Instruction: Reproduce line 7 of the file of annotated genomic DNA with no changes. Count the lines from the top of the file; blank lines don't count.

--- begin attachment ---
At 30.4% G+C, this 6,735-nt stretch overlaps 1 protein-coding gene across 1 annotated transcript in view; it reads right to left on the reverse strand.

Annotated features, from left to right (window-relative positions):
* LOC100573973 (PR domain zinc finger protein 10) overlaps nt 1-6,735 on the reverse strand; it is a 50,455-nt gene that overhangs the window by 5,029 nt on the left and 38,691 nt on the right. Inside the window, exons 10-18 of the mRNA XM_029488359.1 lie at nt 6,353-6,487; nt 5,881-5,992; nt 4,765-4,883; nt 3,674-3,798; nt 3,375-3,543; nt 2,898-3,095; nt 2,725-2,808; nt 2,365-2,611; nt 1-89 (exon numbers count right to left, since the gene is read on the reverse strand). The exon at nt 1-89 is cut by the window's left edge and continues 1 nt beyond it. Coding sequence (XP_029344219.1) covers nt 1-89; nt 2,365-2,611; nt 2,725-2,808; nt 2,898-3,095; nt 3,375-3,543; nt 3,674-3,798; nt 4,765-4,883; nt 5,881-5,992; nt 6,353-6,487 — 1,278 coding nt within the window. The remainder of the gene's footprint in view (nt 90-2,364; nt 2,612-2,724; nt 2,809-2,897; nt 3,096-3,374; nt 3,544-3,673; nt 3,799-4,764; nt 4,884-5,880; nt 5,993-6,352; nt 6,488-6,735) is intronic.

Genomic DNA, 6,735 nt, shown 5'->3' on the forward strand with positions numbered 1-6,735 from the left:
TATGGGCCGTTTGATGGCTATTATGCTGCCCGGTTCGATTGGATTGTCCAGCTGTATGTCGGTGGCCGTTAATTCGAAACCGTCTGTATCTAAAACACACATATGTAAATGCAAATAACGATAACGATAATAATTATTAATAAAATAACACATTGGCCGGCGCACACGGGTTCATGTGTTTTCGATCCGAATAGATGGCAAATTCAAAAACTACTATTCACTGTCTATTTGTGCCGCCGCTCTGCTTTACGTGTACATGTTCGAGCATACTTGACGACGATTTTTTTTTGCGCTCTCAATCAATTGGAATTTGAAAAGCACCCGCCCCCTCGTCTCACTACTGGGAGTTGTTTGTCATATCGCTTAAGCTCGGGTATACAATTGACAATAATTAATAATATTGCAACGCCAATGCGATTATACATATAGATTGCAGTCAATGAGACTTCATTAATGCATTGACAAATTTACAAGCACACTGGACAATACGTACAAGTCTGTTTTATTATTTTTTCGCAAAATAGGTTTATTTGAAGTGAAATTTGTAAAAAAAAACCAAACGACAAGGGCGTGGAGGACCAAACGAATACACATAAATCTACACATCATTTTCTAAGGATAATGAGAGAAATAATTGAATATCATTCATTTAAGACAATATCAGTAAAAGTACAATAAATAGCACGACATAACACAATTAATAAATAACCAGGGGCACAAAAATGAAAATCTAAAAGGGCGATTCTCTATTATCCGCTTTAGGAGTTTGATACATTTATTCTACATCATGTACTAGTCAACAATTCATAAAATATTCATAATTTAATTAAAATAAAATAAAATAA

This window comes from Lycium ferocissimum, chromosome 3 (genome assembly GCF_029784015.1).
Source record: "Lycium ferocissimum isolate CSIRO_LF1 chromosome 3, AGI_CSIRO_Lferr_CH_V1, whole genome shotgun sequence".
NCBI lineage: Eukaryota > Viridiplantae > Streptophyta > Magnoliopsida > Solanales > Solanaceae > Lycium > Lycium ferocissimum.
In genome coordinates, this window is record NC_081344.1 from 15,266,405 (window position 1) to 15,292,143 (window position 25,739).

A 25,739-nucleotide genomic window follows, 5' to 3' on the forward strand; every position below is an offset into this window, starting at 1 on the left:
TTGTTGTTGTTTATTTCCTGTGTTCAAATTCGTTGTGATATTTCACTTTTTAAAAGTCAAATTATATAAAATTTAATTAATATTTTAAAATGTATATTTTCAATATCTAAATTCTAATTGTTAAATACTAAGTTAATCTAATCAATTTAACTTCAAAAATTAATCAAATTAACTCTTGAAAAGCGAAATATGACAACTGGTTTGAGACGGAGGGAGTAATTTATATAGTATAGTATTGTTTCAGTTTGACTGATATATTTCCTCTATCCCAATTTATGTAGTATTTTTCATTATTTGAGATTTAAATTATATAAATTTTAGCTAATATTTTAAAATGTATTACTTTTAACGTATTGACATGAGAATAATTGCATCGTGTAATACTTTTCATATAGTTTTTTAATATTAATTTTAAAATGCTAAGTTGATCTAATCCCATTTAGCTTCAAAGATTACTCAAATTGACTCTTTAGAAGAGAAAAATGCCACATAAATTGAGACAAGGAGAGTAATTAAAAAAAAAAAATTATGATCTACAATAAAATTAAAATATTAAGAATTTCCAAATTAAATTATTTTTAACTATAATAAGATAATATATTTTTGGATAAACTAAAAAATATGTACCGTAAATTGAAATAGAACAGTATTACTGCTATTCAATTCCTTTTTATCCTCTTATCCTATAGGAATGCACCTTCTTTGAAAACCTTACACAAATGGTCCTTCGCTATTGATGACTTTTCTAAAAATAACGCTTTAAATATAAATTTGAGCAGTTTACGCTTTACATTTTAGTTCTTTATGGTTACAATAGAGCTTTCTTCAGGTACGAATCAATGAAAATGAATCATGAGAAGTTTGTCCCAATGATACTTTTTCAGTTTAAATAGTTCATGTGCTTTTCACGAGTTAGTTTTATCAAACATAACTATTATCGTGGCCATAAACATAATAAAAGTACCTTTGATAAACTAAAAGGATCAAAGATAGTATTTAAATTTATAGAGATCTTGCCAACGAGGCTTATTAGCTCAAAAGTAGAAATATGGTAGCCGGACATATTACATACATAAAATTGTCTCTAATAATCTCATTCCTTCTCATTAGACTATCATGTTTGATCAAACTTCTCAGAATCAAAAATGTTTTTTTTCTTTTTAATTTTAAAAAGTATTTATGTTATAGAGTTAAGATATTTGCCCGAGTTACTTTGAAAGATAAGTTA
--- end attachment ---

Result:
Source record: "Lycium ferocissimum isolate CSIRO_LF1 chromosome 3, AGI_CSIRO_Lferr_CH_V1, whole genome shotgun sequence".